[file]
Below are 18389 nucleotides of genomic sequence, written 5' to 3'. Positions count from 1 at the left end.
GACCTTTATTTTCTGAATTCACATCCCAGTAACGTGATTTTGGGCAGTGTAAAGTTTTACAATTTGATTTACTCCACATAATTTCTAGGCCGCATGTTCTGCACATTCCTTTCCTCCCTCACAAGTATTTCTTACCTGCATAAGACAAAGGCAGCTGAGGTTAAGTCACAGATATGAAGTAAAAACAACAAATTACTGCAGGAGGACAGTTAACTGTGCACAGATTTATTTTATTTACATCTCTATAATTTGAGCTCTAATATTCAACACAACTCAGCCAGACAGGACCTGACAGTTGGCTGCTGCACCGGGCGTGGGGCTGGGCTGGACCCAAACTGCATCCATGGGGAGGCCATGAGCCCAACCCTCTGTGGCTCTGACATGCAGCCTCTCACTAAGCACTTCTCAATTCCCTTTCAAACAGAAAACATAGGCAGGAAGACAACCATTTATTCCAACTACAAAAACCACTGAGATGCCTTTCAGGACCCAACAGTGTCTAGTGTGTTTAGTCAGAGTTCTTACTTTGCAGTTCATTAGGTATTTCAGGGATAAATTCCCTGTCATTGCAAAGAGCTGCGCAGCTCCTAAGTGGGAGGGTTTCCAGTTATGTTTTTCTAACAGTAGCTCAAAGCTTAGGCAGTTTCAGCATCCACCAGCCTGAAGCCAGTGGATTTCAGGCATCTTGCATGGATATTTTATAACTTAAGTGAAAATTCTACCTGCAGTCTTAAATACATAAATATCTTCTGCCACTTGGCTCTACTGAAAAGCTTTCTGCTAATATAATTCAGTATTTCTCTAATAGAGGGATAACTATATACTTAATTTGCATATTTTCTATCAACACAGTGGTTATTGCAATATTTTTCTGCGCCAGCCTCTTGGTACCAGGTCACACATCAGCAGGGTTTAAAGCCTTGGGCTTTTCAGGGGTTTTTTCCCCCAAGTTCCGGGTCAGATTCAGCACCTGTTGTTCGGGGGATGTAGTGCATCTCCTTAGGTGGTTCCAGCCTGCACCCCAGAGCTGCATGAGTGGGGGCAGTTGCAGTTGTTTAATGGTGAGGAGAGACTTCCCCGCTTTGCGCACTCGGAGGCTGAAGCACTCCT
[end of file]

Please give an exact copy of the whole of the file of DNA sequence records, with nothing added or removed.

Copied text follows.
Below are 18389 nucleotides of genomic sequence, written 5' to 3'. Positions count from 1 at the left end.
GACCTTTATTTTCTGAATTCACATCCCAGTAACGTGATTTTGGGCAGTGTAAAGTTTTACAATTTGATTTACTCCACATAATTTCTAGGCCGCATGTTCTGCACATTCCTTTCCTCCCTCACAAGTATTTCTTACCTGCATAAGACAAAGGCAGCTGAGGTTAAGTCACAGATATGAAGTAAAAACAACAAATTACTGCAGGAGGACAGTTAACTGTGCACAGATTTATTTTATTTACATCTCTATAATTTGAGCTCTAATATTCAACACAACTCAGCCAGACAGGACCTGACAGTTGGCTGCTGCACCGGGCGTGGGGCTGGGCTGGACCCAAACTGCATCCATGGGGAGGCCATGAGCCCAACCCTCTGTGGCTCTGACATGCAGCCTCTCACTAAGCACTTCTCAATTCCCTTTCAAACAGAAAACATAGGCAGGAAGACAACCATTTATTCCAACTACAAAAACCACTGAGATGCCTTTCAGGACCCAACAGTGTCTAGTGTGTTTAGTCAGAGTTCTTACTTTGCAGTTCATTAGGTATTTCAGGGATAAATTCCCTGTCATTGCAAAGAGCTGCGCAGCTCCTAAGTGGGAGGGTTTCCAGTTATGTTTTTCTAACAGTAGCTCAAAGCTTAGGCAGTTTCAGCATCCACCAGCCTGAAGCCAGTGGATTTCAGGCATCTTGCATGGATATTTTATAACTTAAGTGAAAATTCTACCTGCAGTCTTAAATACATAAATATCTTCTGCCACTTGGCTCTACTGAAAAGCTTTCTGCTAATATAATTCAGTATTTCTCTAATAGAGGGATAACTATATACTTAATTTGCATATTTTCTATCAACACAGTGGTTATTGCAATATTTTTCTGCGCCAGCCTCTTGGTACCAGGTCACACATCAGCAGGGTTTAAAGCCTTGGGCTTTTCAGGGGTTTTTTCCCCCAAGTTCCGGGTCAGATTCAGCACCTGTTGTTCGGGGGATGTAGTGCATCTCCTTAGGTGGTTCCAGCCTGCACCCCAGAGCTGCATGAGTGGGGGCAGTTGCAGTTGTTTAATGGTGAGGAGAGACTTCCCCGCTTTGCGCACTCGGAGGCTGAAGCACTCCT